Wednesday, 10 October 2012

On this Day: 10th October 1913, President Woodrow Wilson completes the Panama Canal

At 82-kilometre (51 mi) the Panama Canal is a major shipping canal which connects the Atlantic Ocean (via the Caribbean Sea) to the Pacific Ocean.

Whilst work continued until 1914, the final barrier in the construction, the dike at Gamboa, was demolished on the 10th October 1913 with the initial detonation set off telegraphically by President Woodrow Wilson in Washington. The completion marked 401 years since Vasco Núñez de Balboa first crossed Panama.

Work on the canal, had begun in 1881, and was one of the largest and most difficult engineering projects ever undertaken. During the construction engineers excavated over 152,910,972 m3 of earth; built the world's largest (then) dam and a lake; poured about 1,529,110 m3 of concrete creating a spillway at Gatun Lake to control its height. The United States spent almost $375,000,000 (roughly equivalent to $8,600,000,000 today). But success came at a heavy price, 5,600 workers died during the final phase (1904–14), bringing the total death toll for the construction of the canal to around 27,500.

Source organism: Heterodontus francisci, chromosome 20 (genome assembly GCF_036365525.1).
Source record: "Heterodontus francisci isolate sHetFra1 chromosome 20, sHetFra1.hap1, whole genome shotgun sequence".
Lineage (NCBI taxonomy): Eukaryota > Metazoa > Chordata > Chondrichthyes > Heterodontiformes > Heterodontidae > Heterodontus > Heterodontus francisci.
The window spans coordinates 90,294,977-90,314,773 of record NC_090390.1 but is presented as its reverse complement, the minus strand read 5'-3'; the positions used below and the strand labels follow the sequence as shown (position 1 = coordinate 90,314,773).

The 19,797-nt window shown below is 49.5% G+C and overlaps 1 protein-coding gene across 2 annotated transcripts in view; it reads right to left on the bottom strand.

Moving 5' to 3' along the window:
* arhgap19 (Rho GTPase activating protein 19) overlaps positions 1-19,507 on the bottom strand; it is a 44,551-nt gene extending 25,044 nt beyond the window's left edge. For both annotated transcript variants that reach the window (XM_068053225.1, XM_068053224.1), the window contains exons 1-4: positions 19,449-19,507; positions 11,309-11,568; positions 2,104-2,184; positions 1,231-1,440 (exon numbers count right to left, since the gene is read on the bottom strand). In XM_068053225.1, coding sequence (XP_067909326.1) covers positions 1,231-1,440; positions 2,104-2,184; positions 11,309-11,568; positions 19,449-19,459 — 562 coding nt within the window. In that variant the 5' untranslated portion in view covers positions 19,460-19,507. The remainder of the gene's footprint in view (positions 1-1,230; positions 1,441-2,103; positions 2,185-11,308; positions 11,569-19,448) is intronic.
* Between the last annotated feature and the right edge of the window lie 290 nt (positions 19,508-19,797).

The canal was formally opened on August 15, 1914, with the passage of the cargo ship SS Ancon.

Image courtesy of The Field Museum Library under The Commons agreement on Flickr.


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